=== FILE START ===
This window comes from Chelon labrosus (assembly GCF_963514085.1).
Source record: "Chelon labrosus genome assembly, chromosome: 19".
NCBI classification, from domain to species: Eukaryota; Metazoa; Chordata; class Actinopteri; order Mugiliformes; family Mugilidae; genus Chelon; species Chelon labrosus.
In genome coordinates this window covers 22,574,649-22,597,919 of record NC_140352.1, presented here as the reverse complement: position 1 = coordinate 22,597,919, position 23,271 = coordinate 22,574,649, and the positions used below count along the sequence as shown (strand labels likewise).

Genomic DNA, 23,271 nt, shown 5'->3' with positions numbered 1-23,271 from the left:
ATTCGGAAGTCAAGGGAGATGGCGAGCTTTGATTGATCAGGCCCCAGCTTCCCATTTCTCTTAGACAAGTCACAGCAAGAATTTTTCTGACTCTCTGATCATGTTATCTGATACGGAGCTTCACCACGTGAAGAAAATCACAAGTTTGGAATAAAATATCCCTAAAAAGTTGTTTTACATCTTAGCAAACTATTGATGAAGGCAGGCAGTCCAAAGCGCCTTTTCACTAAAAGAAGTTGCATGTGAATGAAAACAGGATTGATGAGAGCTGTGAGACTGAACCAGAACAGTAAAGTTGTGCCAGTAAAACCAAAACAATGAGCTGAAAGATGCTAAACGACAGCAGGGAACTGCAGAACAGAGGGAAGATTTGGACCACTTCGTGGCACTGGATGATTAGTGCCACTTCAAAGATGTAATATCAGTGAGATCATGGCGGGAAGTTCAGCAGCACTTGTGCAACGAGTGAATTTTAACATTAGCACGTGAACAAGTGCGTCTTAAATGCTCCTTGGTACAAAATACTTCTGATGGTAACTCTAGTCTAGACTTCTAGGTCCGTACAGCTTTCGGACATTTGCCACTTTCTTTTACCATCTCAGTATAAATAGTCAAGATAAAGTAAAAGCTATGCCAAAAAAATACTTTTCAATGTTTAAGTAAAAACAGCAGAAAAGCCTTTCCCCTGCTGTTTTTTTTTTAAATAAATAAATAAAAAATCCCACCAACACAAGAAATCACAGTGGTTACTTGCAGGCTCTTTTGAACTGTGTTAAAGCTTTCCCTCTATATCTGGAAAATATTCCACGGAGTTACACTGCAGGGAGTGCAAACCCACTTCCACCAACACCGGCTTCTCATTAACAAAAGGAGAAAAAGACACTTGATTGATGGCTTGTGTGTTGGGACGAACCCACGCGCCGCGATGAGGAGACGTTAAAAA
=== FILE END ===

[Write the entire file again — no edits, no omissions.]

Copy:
This window comes from Chelon labrosus (assembly GCF_963514085.1).
Source record: "Chelon labrosus genome assembly, chromosome: 19".
NCBI classification, from domain to species: Eukaryota; Metazoa; Chordata; class Actinopteri; order Mugiliformes; family Mugilidae; genus Chelon; species Chelon labrosus.
In genome coordinates this window covers 22,574,649-22,597,919 of record NC_140352.1, presented here as the reverse complement: position 1 = coordinate 22,597,919, position 23,271 = coordinate 22,574,649, and the positions used below count along the sequence as shown (strand labels likewise).

Genomic DNA, 23,271 nt, shown 5'->3' with positions numbered 1-23,271 from the left:
ATTCGGAAGTCAAGGGAGATGGCGAGCTTTGATTGATCAGGCCCCAGCTTCCCATTTCTCTTAGACAAGTCACAGCAAGAATTTTTCTGACTCTCTGATCATGTTATCTGATACGGAGCTTCACCACGTGAAGAAAATCACAAGTTTGGAATAAAATATCCCTAAAAAGTTGTTTTACATCTTAGCAAACTATTGATGAAGGCAGGCAGTCCAAAGCGCCTTTTCACTAAAAGAAGTTGCATGTGAATGAAAACAGGATTGATGAGAGCTGTGAGACTGAACCAGAACAGTAAAGTTGTGCCAGTAAAACCAAAACAATGAGCTGAAAGATGCTAAACGACAGCAGGGAACTGCAGAACAGAGGGAAGATTTGGACCACTTCGTGGCACTGGATGATTAGTGCCACTTCAAAGATGTAATATCAGTGAGATCATGGCGGGAAGTTCAGCAGCACTTGTGCAACGAGTGAATTTTAACATTAGCACGTGAACAAGTGCGTCTTAAATGCTCCTTGGTACAAAATACTTCTGATGGTAACTCTAGTCTAGACTTCTAGGTCCGTACAGCTTTCGGACATTTGCCACTTTCTTTTACCATCTCAGTATAAATAGTCAAGATAAAGTAAAAGCTATGCCAAAAAAATACTTTTCAATGTTTAAGTAAAAACAGCAGAAAAGCCTTTCCCCTGCTGTTTTTTTTTTAAATAAATAAATAAAAAATCCCACCAACACAAGAAATCACAGTGGTTACTTGCAGGCTCTTTTGAACTGTGTTAAAGCTTTCCCTCTATATCTGGAAAATATTCCACGGAGTTACACTGCAGGGAGTGCAAACCCACTTCCACCAACACCGGCTTCTCATTAACAAAAGGAGAAAAAGACACTTGATTGATGGCTTGTGTGTTGGGACGAACCCACGCGCCGCGATGAGGAGACGTTAAAAA